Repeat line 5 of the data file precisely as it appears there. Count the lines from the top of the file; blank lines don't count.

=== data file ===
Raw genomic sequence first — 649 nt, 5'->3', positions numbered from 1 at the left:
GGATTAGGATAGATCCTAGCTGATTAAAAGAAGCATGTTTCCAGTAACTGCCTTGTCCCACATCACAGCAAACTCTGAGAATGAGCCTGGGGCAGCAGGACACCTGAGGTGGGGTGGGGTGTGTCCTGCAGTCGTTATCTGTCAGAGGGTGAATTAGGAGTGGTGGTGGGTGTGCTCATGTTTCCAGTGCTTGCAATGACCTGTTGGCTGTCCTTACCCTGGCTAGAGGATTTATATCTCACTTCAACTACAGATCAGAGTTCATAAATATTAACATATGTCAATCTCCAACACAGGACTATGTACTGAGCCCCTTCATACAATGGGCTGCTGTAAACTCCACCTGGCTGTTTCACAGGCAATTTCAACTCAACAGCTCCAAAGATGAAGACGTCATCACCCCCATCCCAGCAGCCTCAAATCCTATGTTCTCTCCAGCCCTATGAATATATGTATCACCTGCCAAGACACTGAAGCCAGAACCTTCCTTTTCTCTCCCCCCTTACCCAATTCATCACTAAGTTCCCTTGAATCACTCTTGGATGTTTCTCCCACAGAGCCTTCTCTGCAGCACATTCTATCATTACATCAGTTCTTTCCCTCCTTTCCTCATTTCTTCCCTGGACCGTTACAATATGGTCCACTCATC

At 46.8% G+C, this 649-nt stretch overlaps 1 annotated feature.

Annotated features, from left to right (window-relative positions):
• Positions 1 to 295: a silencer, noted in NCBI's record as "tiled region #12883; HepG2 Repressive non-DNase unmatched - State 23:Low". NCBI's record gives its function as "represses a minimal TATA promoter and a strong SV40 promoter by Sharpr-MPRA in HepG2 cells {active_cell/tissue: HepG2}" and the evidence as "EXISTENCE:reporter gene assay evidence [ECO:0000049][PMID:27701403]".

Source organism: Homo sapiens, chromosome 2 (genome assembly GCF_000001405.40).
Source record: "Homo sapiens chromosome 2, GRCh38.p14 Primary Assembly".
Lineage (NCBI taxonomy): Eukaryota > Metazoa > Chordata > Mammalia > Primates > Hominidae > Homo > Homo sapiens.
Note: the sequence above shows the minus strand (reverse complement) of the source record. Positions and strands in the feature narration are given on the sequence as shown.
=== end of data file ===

• Positions 1 to 295: a silencer, noted in NCBI's record as "tiled region #12883; HepG2 Repressive non-DNase unmatched - State 23:Low". NCBI's record gives its function as "represses a minimal TATA promoter and a strong SV40 promoter by Sharpr-MPRA in HepG2 cells {active_cell/tissue: HepG2}" and the evidence as "EXISTENCE:reporter gene assay evidence [ECO:0000049][PMID:27701403]".